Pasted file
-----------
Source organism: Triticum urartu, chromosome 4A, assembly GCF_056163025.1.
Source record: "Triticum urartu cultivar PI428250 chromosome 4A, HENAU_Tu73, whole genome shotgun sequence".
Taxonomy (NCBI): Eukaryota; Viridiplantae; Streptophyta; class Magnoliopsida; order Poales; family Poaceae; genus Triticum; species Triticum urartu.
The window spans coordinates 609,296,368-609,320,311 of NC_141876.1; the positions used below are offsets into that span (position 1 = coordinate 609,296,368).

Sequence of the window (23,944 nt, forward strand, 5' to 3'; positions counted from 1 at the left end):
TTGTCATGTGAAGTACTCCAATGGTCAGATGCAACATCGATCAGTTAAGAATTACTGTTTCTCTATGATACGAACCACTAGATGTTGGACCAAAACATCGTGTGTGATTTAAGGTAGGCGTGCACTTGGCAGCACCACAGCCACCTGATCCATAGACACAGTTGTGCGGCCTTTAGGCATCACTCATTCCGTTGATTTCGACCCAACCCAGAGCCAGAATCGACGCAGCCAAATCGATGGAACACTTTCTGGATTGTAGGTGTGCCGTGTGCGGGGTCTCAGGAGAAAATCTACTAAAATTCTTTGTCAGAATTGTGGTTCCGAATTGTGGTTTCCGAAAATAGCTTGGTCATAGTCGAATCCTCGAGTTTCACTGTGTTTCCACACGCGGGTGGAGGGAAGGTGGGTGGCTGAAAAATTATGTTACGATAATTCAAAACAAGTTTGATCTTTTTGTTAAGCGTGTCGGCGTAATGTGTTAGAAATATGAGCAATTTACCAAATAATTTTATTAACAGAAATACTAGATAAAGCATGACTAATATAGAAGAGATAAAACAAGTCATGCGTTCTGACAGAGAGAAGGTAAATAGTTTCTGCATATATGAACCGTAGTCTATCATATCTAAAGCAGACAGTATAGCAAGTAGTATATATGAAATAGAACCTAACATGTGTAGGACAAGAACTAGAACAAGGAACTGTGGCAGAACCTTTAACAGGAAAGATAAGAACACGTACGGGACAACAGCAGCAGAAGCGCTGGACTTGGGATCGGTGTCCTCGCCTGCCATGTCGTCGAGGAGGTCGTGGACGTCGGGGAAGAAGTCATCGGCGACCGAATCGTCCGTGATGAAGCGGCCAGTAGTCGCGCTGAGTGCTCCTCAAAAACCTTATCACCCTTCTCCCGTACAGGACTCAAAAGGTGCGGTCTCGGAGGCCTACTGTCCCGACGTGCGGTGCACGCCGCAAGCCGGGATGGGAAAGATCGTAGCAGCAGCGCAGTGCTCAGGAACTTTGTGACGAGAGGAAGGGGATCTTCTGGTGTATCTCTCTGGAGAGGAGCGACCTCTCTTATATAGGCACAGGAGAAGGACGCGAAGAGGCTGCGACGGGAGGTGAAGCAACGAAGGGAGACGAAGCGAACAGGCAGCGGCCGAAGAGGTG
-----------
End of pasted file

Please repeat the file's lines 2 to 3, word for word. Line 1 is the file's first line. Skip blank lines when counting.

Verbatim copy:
Source record: "Triticum urartu cultivar PI428250 chromosome 4A, HENAU_Tu73, whole genome shotgun sequence".
Taxonomy (NCBI): Eukaryota; Viridiplantae; Streptophyta; class Magnoliopsida; order Poales; family Poaceae; genus Triticum; species Triticum urartu.